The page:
Thus, the molecular and morphological analysis of rescued embryos shows that the Rx3 plasmid fully rescues evagination of the optic vesicle and subsequent differentiation of the retina, substantiating that the el-mutant phenotype is caused by the intronic insertion in the Rx3 gene.
Temperature sensitivity of el correlates with variable Rx3 expression
At the restrictive temperature (18°C), Rx3 is not expressed in el-mutant embryos (Fig. 1B,D). At the permissive temperature (28°C), however, we found weak Rx3 expression at late neurula to early somitogenesis stages in 56% of the mutant embryos (Fig. 1F). Under these conditions, the mutant phenotype is variable, such that 52% of el-mutant embryos raised at the permissive temperature form small eyes. Thus, Rx3 expression in el-mutant embryos kept at the permissive temperature closely correlates with the variable phenotype. Furthermore, RT-PCR analysis shows that at the permissive temperature a correctly spliced transcript is present in el-mutant embryos (Fig. 1G). Thus, the mutation affects the transcription of the el locus in a temperature-sensitive way, such that the el mutation is amorphic at the restrictive temperature and hypomorphic at the permissive temperature.
Taken together, three lines of evidence indicate that the locus affected in the el mutation is the Rx3 gene: (1) genetic mapping and the detection of an intronic insertion in the Rx3 gene correlate; (2) the expressivity of the phenotype correlates with Rx3 expression levels; and 3) the wild-type Rx3 gene has rescuing activity.
The regulatory interaction of Six3 and Pax6 is independent of Rx3 activity
We had shown that overexpression of medaka or mouse Six3 leads to retinal hyperplasia and the formation of ectopic retinal primordia in the mid- and hindbrain (Loosli et al., 1999). Ectopic retina formation in response to Six3 or Pax6 overexpression in Xenopus and medaka fish is preceded by a cross-regulatory interaction of these genes (Bernier et al., 2000; Chow et al., 1999; Loosli et al., 1999). It has been suggested that this interaction is a prerequisite for retinal determination. We examined whether Rx3 functions in this regulatory interaction of Six3 and Pax6.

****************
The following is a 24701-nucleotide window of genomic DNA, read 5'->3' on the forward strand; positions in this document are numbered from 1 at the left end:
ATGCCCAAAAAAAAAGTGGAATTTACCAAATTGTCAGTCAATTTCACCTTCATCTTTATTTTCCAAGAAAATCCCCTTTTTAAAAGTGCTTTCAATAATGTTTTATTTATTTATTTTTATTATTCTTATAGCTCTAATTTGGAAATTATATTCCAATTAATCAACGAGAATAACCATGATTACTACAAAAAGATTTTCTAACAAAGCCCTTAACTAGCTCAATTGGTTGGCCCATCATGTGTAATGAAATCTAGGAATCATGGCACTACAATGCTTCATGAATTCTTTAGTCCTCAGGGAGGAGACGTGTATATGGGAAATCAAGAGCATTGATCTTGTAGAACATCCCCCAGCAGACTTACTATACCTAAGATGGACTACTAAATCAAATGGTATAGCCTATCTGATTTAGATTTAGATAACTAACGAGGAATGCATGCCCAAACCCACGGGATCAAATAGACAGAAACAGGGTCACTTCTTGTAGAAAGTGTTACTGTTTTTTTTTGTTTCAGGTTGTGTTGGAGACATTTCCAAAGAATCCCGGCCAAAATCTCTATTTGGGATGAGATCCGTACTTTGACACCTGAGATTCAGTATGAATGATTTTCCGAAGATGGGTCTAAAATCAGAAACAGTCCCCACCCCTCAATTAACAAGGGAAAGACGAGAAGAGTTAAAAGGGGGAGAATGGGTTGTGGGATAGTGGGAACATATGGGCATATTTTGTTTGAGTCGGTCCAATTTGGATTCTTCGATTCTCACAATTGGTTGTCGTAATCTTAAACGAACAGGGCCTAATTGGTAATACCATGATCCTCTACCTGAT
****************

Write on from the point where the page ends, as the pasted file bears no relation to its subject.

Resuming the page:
To address this, we first investigated whether ectopic Six3 expression in el-mutant embryos can relieve the transcriptional repression of the mutant locus at the restrictive temperature. At the two-somite stage, no Rx3 expression was detected in the el-mutant embryos injected with Six3 RNA (n=17, Fig. 5A,B). On the other hand, in all injected wild type siblings (n=67) Rx3 expression was detected (not shown). Therefore, Six3 overexpression does not relieve the transcriptional repression of the mutant Rx3 locus under restrictive conditions. This allows examining the function of Six3 in the absence of Rx3. The finding that optic vesicle evagination is not rescued in the Six3 injected mutant embryos suggests a role of Six3 upstream to or in parallel of Rx3 (Fig. 5A,B).
Using the el mutation, we analysed whether Rx3 activity is required for the crossregulatory interaction of Six3 and Pax6. Ectopic medaka Six3 expression in embryos that lack Rx3 results in an enlarged Pax6 expression domain (n=21/53, 39%) and in ectopic Pax6 expression in the presumptive midbrain (n=9/53, 17%) at early somitogenesis stages (Fig. 5C,D). Similarly, in injected wild-type siblings used as internal control, expanded as well as ectopic Pax6 expression was observed. Thus, ectopic Pax6 expression in response to Six3 overexpression does not require Rx3 activity.